Author Existence Failure: A famous example. Bela Lugosi died after filming only a few seconds of footage completely independent of the plot, and was rather obviously replaced by Wood's wife's chiropractor, who covered everything below the eyes.
Beam Me Up, Scotty!: Eros never said "A particle of sunlight contains many atoms!"; the actual quote is "A ray of sunlight is made up of many atoms!"
No Budget: Wood was so far over his head in producing the film on $25,000 that it's hard to really put into words how badly it turned out.
Cheaply built sets like the graveyard and plane cockpit either suffered from technical inaccuracies or (in the case of the former) were prone to falling over when the actors got too close to them. Props and set pieces were also reused between scenes, which explains why the interiors of the flying saucers have wooden desks and radar equipment, or how their exteriors reuse the interior's walls but inverted.
Speaking of the flying saucers, they were store bought miniatures that Wood had repainted and suspended with incredibly visible fishing lines. They would frequently wobble around and occasionally casted shadows on the backdrops whenever they moved.
Wood would use whatever stock material he had at his disposal and shot most of Plan 9 without a second take, causing many of the above mentioned goofs to make it in the final cut. He was also limited with the amount of zombies he could afford to hire (hence why there's only three in the movie) and often reused shots involving Bela Lugosi or the saucers to further pad out the film.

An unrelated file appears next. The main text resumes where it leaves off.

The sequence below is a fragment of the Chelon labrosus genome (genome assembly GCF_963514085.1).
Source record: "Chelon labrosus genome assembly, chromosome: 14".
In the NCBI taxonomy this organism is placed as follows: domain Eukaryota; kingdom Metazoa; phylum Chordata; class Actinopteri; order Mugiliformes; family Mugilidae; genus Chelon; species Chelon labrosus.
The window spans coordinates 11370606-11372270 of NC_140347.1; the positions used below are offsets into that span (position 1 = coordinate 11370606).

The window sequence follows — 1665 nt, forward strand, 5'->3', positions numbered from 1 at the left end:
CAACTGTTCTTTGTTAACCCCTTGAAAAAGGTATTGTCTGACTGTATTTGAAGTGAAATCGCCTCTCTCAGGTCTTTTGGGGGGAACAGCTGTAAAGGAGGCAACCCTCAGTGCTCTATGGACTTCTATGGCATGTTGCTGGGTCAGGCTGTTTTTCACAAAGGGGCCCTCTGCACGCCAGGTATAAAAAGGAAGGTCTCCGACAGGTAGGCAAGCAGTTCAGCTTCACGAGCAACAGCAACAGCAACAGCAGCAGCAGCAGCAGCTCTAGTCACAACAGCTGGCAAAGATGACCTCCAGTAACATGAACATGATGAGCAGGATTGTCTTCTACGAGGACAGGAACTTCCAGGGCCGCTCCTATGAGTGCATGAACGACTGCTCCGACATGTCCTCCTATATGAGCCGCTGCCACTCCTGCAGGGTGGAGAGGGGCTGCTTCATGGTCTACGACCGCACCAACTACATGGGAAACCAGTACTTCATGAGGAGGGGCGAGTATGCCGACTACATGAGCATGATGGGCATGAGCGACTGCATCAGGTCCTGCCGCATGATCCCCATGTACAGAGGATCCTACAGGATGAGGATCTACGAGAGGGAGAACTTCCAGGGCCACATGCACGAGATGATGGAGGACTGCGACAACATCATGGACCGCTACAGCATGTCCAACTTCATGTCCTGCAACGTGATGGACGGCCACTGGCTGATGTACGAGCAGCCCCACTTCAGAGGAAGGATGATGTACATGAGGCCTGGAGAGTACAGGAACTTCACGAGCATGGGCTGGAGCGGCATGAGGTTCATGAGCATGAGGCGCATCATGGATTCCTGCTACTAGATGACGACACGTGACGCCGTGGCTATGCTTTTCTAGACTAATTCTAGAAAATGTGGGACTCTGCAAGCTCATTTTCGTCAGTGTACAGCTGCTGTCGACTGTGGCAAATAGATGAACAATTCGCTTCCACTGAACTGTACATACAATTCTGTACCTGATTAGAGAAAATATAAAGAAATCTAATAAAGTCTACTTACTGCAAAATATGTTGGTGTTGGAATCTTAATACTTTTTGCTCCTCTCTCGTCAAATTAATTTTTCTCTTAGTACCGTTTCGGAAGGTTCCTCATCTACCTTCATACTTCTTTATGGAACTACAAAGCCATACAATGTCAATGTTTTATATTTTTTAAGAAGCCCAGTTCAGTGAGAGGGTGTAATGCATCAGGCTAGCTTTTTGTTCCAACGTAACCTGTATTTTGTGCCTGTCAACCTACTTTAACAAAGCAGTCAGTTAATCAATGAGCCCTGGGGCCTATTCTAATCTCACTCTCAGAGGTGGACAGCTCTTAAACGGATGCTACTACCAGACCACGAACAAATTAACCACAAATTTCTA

Science Marches On: What appears to be another of the film's science blunders is Eros stating that after the H-bomb, the only explosion left to be discovered is the Solaranite, which has a pretty major omission in that no one in this universe seems to have conceived of an antimatter bomb. It's hard to entirely fault Wood for not adding this in, however, as almost nobody outside of the scientific community had heard of antimatter in the mid-50s.
The Shelf of Movie Languishment: While it was completed in 1956 and had a private preview screening on March 15, 1957, it didn't get released until July 22, 1959. Distributors Corporation of America picked up the film and planned for a Spring 1958 release, but the company folded and the film languished another year until DCA's receiver, Valiant Pictures, got around to releasing it. note (However, if IMDB's trivia page is to be believed, the film was already in limited distribution by June 1958 through DCA.)
Strange Minds Think Alike: This film has a lot of similarities with Invisible Invaders. In both films the aliens are scared about the humans experimenting with weapons of mass destruction and technology they don't truly understand, so they reanimate corpses in order to kill the living until humanity surrender. Both films were released in the same year and although 'Plan 9...' was filmed 3 years earlier, 'Invisible Invaders' appeared on theaters a month before. At first 'Invaders' got much better reviews and became a TVCult Classic, but the film felt into obscurity while 'Plan 9' became a huge cult sensation in the 80's.